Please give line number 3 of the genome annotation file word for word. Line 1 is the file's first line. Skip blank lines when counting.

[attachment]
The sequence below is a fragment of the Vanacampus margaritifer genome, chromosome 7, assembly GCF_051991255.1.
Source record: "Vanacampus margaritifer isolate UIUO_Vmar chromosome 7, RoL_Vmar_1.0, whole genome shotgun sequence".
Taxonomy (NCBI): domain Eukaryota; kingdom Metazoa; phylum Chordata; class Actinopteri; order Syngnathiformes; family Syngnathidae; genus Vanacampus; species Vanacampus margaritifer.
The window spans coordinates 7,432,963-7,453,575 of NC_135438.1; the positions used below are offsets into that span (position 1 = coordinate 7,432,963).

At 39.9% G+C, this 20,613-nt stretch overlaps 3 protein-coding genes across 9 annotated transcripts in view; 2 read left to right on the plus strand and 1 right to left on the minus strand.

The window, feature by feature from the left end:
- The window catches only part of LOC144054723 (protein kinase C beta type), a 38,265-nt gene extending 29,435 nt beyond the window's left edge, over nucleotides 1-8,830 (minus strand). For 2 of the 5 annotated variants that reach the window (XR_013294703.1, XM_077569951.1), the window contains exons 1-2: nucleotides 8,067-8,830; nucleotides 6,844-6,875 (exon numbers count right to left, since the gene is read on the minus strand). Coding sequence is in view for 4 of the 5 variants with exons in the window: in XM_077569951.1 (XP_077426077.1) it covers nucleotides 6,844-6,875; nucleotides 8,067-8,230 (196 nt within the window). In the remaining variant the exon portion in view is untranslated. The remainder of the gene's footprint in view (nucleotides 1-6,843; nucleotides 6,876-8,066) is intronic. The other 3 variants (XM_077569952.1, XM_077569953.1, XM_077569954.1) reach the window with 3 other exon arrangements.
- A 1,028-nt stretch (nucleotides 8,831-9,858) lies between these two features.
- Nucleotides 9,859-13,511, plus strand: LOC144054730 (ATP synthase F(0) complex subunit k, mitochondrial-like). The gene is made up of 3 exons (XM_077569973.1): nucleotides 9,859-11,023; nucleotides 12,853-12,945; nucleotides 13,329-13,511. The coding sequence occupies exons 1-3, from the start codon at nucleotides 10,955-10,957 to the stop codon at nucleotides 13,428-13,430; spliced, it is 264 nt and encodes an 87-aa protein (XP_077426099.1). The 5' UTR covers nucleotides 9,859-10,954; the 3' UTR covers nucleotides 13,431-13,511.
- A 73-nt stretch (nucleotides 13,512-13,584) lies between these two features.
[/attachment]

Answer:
Taxonomy (NCBI): domain Eukaryota; kingdom Metazoa; phylum Chordata; class Actinopteri; order Syngnathiformes; family Syngnathidae; genus Vanacampus; species Vanacampus margaritifer.